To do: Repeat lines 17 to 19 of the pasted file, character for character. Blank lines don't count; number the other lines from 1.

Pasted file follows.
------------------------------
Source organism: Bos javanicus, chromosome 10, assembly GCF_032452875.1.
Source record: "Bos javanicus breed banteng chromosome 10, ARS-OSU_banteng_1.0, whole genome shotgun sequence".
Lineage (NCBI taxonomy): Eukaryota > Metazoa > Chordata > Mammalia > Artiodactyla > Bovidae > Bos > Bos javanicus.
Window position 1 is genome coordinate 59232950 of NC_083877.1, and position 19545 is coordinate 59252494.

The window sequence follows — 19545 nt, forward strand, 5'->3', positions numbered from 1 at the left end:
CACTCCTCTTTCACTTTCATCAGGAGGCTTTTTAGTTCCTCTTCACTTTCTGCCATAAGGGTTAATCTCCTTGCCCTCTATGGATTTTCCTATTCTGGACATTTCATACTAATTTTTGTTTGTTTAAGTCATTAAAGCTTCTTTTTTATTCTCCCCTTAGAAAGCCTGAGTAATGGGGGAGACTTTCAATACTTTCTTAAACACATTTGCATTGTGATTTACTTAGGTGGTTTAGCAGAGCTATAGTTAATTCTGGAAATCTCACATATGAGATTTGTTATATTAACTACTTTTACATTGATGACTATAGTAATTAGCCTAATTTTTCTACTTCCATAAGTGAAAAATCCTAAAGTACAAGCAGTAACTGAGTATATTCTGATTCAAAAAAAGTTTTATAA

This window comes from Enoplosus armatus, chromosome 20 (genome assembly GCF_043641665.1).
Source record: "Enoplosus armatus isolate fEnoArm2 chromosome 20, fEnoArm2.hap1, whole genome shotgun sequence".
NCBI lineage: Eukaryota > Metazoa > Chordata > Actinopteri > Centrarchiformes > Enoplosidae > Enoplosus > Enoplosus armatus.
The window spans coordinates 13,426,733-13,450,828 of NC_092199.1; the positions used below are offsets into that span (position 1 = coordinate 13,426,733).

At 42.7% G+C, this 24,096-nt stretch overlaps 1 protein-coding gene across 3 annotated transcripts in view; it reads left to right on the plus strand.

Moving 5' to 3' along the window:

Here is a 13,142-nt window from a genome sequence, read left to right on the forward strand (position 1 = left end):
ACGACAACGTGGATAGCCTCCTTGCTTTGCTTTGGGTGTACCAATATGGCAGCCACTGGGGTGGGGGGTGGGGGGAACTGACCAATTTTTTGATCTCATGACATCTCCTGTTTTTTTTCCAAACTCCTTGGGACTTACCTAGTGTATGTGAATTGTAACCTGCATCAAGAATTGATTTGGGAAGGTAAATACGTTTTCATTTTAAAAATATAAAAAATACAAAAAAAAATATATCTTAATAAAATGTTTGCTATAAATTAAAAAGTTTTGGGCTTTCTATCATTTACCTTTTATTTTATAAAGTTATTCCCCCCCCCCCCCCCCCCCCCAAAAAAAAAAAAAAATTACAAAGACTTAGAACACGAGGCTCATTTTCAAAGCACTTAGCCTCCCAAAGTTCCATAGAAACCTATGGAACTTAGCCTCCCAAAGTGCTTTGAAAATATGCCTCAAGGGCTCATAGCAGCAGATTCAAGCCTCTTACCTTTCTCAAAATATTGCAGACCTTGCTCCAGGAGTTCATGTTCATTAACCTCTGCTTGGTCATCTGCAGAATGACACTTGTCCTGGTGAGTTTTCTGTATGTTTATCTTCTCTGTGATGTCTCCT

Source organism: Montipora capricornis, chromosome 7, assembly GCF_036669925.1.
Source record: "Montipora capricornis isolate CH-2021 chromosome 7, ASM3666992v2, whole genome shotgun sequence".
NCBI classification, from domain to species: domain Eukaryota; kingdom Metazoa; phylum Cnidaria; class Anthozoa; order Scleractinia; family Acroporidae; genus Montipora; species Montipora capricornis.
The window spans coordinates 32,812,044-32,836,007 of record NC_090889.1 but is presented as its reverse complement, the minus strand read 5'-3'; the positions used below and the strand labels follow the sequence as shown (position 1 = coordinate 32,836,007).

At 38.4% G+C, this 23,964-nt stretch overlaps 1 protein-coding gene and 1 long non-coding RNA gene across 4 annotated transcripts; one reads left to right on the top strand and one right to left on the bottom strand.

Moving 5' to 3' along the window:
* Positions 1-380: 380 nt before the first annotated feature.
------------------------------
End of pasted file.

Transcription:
NCBI classification, from domain to species: domain Eukaryota; kingdom Metazoa; phylum Cnidaria; class Anthozoa; order Scleractinia; family Acroporidae; genus Montipora; species Montipora capricornis.
The window spans coordinates 32,812,044-32,836,007 of record NC_090889.1 but is presented as its reverse complement, the minus strand read 5'-3'; the positions used below and the strand labels follow the sequence as shown (position 1 = coordinate 32,836,007).

At 38.4% G+C, this 23,964-nt stretch overlaps 1 protein-coding gene and 1 long non-coding RNA gene across 4 annotated transcripts; one reads left to right on the top strand and one right to left on the bottom strand.